exactly -- but - what about jobs. there are many jobs out there but the only ones available now are mostly phone related ones. For example - I have computer skills, but most interviewers only see that providing support means you have to take a phone call and its through a trunk line. you dont know if you are getting a hearing tech or deaf tech and as of today - there is no known way to have a lightening fast way to get a VRS terp on line if the deaf tech is the one available on the line and about to take the call. The only way a deaf can work is to make calls out only but it would require someone to take the call in the first place. not exactly fair to the company - this is an extra manpower.

You can apply this to almost any job, even the ones without a phone situation. before you open your mouth and counteract deaf can still do it - just make sure there is absolutely no way its not a deaf thing in a hearing world.
 

jpcwa

New Member
exactly -- but - what about jobs. there are many jobs out there but the only ones available now are mostly phone related ones. For example - I have computer skills, but most interviewers only see that providing support means you have to take a phone call and its through a trunk line. you dont know if you are getting a hearing tech or deaf tech and as of today - there is no known way to have a lightening fast way to get a VRS terp on line if the deaf tech is the one available on the line and about to take the call. The only way a deaf can work is to make calls out only but it would require someone to take the call in the first place. not exactly fair to the company - this is an extra manpower.

You can apply this to almost any job, even the ones without a phone situation. before you open your mouth and counteract deaf can still do it - just make sure there is absolutely no way its not a deaf thing in a hearing world.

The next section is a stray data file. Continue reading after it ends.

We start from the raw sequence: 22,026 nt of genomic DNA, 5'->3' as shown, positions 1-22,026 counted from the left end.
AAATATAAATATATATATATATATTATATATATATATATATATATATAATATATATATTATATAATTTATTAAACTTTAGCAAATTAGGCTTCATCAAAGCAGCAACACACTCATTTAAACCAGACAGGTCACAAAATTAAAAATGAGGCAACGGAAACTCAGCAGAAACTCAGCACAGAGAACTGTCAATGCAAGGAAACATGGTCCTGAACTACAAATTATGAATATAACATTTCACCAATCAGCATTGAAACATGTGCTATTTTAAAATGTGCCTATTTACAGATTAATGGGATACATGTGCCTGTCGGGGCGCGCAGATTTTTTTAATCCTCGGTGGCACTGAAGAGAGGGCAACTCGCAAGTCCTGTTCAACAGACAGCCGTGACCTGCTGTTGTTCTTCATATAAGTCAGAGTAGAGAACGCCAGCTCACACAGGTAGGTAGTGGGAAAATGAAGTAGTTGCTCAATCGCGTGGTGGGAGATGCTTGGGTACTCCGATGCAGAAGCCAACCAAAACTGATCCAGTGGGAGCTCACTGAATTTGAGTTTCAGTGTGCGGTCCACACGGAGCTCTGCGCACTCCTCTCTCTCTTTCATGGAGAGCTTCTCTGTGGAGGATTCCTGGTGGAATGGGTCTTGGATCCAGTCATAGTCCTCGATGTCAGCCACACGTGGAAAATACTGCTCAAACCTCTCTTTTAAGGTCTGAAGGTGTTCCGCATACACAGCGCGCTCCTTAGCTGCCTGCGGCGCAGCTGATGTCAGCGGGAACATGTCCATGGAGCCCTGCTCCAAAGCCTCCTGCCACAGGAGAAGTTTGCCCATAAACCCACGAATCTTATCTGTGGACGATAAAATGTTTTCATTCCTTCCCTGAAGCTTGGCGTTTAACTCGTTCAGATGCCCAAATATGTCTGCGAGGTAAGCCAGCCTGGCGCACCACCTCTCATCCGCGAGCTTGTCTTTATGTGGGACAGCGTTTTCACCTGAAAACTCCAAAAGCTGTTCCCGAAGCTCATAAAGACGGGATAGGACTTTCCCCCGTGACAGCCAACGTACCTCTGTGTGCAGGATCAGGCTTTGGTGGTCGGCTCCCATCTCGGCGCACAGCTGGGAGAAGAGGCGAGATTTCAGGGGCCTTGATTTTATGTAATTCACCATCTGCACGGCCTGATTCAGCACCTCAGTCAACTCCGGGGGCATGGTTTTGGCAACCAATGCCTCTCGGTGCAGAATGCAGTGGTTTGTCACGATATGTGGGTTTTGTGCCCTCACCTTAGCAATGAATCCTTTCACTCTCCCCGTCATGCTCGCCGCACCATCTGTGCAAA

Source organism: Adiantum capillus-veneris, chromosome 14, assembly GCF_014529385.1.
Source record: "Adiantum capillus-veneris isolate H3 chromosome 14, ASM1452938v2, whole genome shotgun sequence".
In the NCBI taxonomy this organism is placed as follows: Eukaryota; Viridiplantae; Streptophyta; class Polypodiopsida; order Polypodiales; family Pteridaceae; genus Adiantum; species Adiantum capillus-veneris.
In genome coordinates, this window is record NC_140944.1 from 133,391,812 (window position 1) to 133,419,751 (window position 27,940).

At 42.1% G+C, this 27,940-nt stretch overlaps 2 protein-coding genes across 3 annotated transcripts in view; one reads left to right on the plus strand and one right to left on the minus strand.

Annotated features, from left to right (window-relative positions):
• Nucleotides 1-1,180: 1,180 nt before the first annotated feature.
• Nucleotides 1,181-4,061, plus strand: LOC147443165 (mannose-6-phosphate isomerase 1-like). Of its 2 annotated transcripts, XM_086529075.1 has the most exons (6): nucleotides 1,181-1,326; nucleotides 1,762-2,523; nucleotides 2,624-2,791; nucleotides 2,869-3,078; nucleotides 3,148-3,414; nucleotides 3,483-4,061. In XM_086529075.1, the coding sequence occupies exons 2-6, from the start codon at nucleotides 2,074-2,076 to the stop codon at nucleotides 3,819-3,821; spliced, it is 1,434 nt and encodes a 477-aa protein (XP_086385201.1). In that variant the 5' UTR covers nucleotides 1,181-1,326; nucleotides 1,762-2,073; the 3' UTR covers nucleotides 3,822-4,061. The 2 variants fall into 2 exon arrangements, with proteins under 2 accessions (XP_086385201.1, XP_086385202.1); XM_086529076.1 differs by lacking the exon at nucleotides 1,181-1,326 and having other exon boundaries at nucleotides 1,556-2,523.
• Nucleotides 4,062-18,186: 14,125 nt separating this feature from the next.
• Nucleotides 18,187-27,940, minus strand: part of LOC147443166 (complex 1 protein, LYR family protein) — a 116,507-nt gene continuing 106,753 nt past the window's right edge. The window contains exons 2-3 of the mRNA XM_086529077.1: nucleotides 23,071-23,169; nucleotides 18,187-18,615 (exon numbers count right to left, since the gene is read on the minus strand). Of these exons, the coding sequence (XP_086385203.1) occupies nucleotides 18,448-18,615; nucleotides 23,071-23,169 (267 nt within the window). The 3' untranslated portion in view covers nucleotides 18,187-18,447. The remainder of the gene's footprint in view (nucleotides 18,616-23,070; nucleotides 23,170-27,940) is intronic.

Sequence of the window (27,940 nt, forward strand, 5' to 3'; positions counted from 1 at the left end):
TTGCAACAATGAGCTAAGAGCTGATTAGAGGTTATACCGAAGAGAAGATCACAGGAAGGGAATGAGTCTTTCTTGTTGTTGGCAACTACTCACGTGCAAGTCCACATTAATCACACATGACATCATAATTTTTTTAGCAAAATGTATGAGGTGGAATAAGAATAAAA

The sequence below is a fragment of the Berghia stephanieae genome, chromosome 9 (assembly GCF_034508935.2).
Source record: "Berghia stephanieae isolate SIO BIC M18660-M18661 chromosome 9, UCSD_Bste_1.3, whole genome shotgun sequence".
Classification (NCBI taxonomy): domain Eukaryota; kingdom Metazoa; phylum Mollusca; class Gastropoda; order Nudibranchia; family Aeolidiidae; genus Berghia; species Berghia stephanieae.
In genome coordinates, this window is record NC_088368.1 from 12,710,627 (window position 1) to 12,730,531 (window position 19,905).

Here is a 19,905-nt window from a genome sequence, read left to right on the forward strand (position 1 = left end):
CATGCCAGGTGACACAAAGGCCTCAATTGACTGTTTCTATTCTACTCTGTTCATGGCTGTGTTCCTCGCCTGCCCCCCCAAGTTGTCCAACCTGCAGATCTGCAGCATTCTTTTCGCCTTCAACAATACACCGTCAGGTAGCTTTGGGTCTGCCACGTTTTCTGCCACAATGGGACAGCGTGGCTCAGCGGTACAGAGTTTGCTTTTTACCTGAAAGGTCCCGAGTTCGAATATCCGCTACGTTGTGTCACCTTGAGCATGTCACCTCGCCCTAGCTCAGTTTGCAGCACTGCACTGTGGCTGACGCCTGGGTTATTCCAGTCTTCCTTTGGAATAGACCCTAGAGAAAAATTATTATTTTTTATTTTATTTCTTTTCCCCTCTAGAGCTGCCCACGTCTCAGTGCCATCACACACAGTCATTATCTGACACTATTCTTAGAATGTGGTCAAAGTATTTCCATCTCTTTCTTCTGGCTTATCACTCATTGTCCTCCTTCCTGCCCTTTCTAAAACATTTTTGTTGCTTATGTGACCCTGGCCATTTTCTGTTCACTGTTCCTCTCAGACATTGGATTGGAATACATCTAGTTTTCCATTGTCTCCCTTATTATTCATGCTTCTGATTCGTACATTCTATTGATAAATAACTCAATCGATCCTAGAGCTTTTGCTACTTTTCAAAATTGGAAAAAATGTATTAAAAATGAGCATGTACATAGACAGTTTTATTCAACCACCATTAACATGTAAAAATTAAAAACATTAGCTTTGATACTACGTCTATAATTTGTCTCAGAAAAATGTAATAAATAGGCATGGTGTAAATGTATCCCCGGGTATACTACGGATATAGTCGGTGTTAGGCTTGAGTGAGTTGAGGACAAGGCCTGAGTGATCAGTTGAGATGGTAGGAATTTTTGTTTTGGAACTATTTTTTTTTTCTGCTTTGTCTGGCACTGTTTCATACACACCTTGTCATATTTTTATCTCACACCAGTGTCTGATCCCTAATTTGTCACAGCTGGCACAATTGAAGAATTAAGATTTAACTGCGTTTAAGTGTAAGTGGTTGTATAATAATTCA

There is no Job that a deaf person cannot do. Except the military. Strange thing about military though, is deaf have been in military in the USA. There were some deaf people that sneaked into the military during WWII. The recruiters did not even know they were deaf. They could read lips and talk so well that no one even knew they were deaf. And of course, there is deaf Smith -- everyone knows about him.

As for phone, that problem was solved many, many years ago. Deaf now have TTY, Captel, Vp, etc. We are far from limited when it comes to phones. Deaf actually have more choices than hearing. Also, ADA requires them to provide you with TDD, VP, Captel, etc. whatever works best.
 

lane777

New Member
I am NOT ABLE to hear, therefore I am DISABLED. It doesn't mean that I can't work. Disabled means not able (to hear, walk, see, or function mentally or physically).

What's more, this thread is under the category, American with Disablitlites Act. What does that tell you?

You are right except that deafies are eligible for SSI or SSDI, therefore they are dependents of the federal government. It's the law. I think that's reasonable since ALOT of businesses won't hire deaf people. Don't blame us, blame those businesses.

I am one of those luckiest deafies who have a job. So if when I lose my job and can't find another job, then I must depend on the government for money because I am deaf like alot of deafies do.

Kudos for this. I'm curious, how many Deaf people that you know of would be offended by your reasoning?

The whole concept of Deaf pride has always made me cringe. I don't take pride in my disability. But I will take pride in who I am as a person. As far as I can tell, Deaf pride is just a façade of confidence :(
 
The reason I bring this up is because I see many people who boast about the fact that being deaf doesn't make someone disabled BUT they collect ssdi checks every month.

So what's the answer? Thoughts?


The mocking tone isn't appreciated. One might not perceive themselves as disabled and still not be able to find work. When a job is found, it's often found that no one wants to learn how to communicate with that individual. Not their fault when they try to work but must rely on Supplemental income to get by in life. Also, the average Deaf HS graduate has 4th grade reading level of below. Try to get a job that pays well enough to support yourself when barely literate (in English.)

those are just a few of my thoughts